RETRO RELAPSE is a series of older articles from various places where I used to write before Talking Pulp.
*Written in 2014.
*This is a series I’ve wanted to start for awhile, as I want to cover multiple things that will be too much to put in a single post. I figured I’d kick this off with my story and where I am coming from in my life experience.
The character of Tyler Durden struck a nerve with the young male populace when in the Chuck Palahniuk novel and David Fincher film Fight Club he uttered the line, “We’re a generation of men raised by women. I’m wondering if another woman is really the answer we need.”
While the version of the line in the book was slightly different, in both mediums, this is the point that stuck out to me the most among all the great points that Palahniuk and later, Fincher tried to make. After talking to not just my male friends but my female ones as well, everyone seemed to be in agreement that this was the element that resonated above all others and in fact, it was the one line that truly summed up everything that was happening within the tale.
It has been almost twenty years since the book came out, which makes me feel pretty fucking old, actually. Additionally, it has been fifteen years since the film came out. In that time, I have read the book a half dozen times and seen the film more times than I can count. While it isn’t my favorite Palahniuk book, it is still, after all this time, the one that resonates the most and still pulls at some emotional strings. It is the book that I needed to find when I did back in 1997 when I was graduating high school and didn’t understand the angst I had and the lack of experiencing some sort of authentic rite of passage as the hands of time forced me into adulthood.
In my life, my father was around for the most part but we didn’t spend a whole lot of time together, as I mostly lived with my mother and when I did live with my dad, his job had him on the road quite a bit. I don’t fault him for that, as he was making money to provide for his family and when I wasn’t in school, I got to travel and work with him. I get why he had to do it and I got it back then. Besides, I usually enjoyed the experience of getting to work with him and I really liked the bonding time. It doesn’t mean that there wasn’t some deep seeded yearning for something more. Something I didn’t understand at the time because I really didn’t know any better and at the end of the day didn’t realize that I wasn’t getting all the pieces I later felt that I needed to move on in life, as a man.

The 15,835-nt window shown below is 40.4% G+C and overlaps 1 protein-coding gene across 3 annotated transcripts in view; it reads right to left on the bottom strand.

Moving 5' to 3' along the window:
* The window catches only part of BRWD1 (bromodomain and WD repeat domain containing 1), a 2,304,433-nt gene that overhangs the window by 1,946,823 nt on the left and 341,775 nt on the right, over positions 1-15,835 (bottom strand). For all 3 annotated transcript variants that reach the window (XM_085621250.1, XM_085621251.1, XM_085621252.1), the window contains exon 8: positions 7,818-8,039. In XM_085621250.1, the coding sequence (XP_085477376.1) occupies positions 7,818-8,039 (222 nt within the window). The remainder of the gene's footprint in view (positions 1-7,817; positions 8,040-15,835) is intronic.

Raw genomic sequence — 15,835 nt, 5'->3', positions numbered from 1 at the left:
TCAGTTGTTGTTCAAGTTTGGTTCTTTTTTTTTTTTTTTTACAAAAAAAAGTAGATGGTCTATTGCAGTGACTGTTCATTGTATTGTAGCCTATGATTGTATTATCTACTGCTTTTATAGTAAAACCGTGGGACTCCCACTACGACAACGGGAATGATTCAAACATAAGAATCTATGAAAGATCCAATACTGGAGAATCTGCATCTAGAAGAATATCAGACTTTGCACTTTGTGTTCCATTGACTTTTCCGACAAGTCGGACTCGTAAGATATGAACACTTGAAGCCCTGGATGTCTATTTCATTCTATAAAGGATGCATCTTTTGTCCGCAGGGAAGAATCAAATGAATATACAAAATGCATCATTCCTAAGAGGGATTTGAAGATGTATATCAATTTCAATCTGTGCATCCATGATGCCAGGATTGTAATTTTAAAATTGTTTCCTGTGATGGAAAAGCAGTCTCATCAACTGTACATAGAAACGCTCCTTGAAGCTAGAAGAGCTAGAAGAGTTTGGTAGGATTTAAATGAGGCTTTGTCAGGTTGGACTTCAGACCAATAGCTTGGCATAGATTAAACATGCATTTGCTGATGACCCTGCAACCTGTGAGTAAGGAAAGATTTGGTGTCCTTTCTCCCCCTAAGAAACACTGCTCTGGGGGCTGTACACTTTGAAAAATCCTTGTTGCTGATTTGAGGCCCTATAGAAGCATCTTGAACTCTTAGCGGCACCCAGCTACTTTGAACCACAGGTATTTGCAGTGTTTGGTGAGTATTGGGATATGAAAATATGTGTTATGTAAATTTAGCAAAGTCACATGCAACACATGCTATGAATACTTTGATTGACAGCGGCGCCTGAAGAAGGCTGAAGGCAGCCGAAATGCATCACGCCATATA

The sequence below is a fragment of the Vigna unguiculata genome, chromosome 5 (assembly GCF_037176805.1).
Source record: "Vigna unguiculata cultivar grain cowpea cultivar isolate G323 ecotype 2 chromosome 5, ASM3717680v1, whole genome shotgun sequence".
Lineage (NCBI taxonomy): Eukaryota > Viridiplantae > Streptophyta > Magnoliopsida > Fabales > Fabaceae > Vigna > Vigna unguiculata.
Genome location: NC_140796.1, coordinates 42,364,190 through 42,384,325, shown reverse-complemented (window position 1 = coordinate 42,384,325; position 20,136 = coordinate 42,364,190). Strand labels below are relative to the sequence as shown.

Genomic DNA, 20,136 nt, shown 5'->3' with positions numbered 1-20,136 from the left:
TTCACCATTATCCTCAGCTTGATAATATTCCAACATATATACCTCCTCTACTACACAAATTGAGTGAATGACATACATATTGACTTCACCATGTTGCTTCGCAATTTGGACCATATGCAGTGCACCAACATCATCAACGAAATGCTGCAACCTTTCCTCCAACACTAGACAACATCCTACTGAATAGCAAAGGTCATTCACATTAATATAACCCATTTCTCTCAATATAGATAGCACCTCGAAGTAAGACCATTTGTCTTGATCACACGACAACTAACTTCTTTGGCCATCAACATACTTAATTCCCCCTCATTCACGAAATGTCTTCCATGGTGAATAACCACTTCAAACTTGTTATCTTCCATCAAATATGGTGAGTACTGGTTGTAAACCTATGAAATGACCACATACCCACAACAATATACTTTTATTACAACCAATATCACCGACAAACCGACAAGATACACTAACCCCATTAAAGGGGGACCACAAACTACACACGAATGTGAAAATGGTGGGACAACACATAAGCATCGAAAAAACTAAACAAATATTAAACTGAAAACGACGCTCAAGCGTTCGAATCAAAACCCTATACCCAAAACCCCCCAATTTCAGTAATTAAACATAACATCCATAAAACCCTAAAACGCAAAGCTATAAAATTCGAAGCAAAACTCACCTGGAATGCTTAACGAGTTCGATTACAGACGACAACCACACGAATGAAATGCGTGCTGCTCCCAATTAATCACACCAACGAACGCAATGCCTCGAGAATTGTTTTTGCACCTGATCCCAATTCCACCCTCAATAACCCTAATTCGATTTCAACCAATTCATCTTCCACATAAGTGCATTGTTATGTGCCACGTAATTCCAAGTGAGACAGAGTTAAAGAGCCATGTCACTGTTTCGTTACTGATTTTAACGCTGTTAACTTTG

My father and I never had a solid relationship and the time we spent together was usually spent arguing due to the inability of either of us to really connect. I wasn’t the easiest kid to deal with but for the most part I was a nice kid, I typically did what I was told and I was generally raised to be a good person and I believe myself to be one. I don’t blame my dad or myself for our never really being on the same page. It’s like that old adage says, “It is what it is.” Regardless, I know my father loves me and I know that he knows I love him.
One thing about myself, is that I have always been incredibly independent, often times to my detriment, especially as a teenager. This didn’t resonate well with any of my parents but at least my mother was able to come to grips with it and accept it around the time I was sixteen. It doesn’t mean that I ran all over her, she just understood that I was wired a certain way and respected it. It also didn’t mean that she stopped worrying, she still does today and now I am thirty-five. But in allowing me to be me, we had a very strong bond and a real level of respect. Looking back, I know that my chronic independence wasn’t a direct product of either my parents’ personalities, it is just something I have always had. And it is probably a major reason as to why my father and my stepmother didn’t seem to understand me. I never really dealt well with authority and one thing that my father and stepmother were, was authority.